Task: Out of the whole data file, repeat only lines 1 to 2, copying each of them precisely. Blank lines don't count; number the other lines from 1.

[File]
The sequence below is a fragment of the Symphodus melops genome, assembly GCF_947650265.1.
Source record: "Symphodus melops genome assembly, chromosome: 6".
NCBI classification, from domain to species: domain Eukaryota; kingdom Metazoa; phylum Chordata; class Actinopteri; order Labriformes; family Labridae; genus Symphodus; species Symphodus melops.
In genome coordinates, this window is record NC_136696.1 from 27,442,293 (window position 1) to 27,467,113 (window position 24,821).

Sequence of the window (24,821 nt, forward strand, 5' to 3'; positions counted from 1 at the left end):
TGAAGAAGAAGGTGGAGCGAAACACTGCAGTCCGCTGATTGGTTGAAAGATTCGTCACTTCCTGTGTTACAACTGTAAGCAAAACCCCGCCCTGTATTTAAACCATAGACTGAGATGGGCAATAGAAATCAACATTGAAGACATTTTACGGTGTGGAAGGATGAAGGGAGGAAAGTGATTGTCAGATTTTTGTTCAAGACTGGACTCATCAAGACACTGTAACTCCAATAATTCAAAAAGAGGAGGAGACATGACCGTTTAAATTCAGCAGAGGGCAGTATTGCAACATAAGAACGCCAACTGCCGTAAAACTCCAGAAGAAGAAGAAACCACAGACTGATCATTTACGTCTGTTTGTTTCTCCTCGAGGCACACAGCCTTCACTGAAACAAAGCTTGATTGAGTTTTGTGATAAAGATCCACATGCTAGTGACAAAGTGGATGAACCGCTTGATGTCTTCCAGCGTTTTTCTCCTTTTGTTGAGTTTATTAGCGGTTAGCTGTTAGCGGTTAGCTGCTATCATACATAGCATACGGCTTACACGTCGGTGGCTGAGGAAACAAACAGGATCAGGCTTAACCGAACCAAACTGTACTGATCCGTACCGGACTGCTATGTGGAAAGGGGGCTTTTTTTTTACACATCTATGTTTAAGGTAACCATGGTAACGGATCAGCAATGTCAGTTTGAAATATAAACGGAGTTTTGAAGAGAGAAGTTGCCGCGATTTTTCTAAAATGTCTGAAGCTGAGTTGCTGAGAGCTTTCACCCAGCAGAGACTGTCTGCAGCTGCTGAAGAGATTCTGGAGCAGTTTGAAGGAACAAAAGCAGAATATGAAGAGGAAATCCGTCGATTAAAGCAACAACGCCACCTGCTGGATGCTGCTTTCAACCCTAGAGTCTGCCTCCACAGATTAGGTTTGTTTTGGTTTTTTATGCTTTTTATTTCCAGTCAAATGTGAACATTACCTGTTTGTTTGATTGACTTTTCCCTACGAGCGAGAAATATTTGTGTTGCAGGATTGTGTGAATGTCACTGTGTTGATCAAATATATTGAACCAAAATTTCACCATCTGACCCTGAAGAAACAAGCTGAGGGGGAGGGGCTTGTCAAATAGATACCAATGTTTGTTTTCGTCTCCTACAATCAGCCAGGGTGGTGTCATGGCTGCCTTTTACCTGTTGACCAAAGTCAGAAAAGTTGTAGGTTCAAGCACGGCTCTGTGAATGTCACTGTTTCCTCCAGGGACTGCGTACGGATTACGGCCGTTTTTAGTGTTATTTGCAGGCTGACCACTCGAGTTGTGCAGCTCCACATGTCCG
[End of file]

The sequence below is a fragment of the Symphodus melops genome, assembly GCF_947650265.1.
Source record: "Symphodus melops genome assembly, chromosome: 6".